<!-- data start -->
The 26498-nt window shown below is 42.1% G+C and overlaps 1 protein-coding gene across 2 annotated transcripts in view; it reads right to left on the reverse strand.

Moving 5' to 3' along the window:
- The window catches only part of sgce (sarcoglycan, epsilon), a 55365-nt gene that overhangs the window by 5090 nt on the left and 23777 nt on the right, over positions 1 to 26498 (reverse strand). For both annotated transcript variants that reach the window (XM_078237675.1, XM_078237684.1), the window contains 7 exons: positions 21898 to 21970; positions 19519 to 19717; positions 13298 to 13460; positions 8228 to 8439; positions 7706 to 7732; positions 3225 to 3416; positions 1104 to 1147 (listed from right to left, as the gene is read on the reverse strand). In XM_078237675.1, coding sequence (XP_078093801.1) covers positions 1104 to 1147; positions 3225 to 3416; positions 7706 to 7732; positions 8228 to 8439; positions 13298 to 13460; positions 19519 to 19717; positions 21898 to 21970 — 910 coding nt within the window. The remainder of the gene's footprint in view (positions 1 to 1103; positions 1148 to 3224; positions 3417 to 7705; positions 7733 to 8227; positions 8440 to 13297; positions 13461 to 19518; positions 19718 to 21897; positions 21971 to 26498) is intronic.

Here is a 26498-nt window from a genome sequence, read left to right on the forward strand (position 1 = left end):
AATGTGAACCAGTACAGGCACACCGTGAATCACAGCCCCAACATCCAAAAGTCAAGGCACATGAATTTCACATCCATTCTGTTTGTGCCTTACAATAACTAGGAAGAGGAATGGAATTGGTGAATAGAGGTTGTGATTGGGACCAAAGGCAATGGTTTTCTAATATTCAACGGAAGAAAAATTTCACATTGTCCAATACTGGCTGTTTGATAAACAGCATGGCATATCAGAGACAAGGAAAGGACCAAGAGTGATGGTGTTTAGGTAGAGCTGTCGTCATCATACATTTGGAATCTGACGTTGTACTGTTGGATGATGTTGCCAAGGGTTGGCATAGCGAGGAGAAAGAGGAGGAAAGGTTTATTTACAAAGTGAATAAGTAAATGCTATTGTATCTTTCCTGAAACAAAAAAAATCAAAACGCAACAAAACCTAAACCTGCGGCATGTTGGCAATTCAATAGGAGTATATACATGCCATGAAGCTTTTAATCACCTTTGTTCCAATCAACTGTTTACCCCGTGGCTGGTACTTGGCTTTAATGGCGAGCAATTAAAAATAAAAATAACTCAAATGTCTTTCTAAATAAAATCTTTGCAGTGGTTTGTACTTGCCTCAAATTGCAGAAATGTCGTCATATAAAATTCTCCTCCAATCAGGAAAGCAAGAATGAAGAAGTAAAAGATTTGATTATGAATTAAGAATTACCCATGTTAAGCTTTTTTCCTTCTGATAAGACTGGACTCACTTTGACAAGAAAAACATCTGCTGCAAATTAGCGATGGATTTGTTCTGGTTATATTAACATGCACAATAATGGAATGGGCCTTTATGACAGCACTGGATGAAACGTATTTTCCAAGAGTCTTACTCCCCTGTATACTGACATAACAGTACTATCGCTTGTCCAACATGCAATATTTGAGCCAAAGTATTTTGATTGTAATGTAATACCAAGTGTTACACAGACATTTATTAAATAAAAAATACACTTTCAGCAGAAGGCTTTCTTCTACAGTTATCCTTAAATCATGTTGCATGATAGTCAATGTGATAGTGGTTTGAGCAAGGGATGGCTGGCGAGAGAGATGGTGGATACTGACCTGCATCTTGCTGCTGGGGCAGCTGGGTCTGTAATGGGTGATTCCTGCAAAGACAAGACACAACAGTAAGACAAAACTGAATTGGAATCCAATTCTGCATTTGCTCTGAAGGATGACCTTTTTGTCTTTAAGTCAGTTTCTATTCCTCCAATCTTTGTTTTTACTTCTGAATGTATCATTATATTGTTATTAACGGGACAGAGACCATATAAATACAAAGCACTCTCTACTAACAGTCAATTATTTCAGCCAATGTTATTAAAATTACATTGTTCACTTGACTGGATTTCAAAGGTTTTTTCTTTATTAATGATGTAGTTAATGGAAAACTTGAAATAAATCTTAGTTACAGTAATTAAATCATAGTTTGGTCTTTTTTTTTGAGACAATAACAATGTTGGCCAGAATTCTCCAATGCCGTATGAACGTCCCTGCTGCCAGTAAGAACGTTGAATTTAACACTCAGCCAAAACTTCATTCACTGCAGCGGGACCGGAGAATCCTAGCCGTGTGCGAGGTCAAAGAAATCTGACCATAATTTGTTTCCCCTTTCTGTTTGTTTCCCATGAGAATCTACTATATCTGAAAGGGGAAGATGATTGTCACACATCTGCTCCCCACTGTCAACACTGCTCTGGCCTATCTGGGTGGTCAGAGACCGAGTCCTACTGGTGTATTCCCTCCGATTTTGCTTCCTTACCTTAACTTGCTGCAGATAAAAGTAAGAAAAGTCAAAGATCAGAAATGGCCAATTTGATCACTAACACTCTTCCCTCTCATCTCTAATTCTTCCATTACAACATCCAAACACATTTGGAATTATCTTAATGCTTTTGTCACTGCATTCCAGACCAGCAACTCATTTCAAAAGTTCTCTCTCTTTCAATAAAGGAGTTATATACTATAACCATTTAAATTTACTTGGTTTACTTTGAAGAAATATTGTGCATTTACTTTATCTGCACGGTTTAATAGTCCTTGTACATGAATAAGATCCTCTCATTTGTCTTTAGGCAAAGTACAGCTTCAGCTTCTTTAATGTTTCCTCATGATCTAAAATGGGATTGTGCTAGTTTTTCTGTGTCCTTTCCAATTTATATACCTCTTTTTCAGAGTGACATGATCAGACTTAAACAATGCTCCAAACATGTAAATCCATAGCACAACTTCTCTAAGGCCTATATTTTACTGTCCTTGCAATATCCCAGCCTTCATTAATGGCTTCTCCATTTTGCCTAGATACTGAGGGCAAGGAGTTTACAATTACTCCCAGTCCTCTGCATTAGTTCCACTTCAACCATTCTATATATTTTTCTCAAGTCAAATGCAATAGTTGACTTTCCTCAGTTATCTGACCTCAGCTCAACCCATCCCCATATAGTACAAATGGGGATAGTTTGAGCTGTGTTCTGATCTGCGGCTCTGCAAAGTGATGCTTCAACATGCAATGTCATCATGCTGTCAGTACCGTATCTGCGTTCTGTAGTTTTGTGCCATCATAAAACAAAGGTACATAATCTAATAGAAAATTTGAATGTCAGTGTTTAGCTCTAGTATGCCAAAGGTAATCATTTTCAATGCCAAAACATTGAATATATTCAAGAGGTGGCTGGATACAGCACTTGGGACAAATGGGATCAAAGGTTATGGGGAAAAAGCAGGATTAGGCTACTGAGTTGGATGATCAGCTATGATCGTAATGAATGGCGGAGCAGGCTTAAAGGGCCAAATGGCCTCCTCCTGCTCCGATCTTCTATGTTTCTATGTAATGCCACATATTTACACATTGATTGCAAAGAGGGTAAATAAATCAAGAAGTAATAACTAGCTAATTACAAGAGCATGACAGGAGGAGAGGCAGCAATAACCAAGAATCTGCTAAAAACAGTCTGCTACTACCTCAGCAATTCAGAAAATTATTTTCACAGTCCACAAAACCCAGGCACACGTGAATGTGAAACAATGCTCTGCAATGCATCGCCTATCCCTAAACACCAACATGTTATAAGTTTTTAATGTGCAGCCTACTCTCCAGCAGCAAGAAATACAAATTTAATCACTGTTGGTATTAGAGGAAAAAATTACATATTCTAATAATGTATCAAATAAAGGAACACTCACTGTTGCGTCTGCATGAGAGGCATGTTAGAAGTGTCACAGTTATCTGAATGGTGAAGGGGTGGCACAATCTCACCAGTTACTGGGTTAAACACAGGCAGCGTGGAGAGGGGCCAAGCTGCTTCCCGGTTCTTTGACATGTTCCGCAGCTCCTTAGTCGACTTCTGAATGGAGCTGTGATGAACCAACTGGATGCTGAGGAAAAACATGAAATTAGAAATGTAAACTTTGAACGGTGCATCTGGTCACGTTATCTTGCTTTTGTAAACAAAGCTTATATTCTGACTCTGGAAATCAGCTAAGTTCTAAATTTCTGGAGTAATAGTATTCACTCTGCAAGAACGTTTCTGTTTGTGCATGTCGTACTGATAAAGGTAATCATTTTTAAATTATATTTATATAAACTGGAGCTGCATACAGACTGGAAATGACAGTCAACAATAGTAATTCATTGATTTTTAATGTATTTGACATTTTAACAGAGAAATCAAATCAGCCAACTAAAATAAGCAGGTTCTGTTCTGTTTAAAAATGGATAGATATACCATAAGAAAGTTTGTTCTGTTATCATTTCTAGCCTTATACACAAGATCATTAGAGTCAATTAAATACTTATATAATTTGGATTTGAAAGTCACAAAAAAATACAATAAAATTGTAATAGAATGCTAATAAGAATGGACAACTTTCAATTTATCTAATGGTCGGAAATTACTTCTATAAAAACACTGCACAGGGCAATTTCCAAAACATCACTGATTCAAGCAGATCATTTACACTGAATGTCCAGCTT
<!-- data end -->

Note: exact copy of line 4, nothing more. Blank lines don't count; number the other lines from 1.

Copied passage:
Here is a 26498-nt window from a genome sequence, read left to right on the forward strand (position 1 = left end):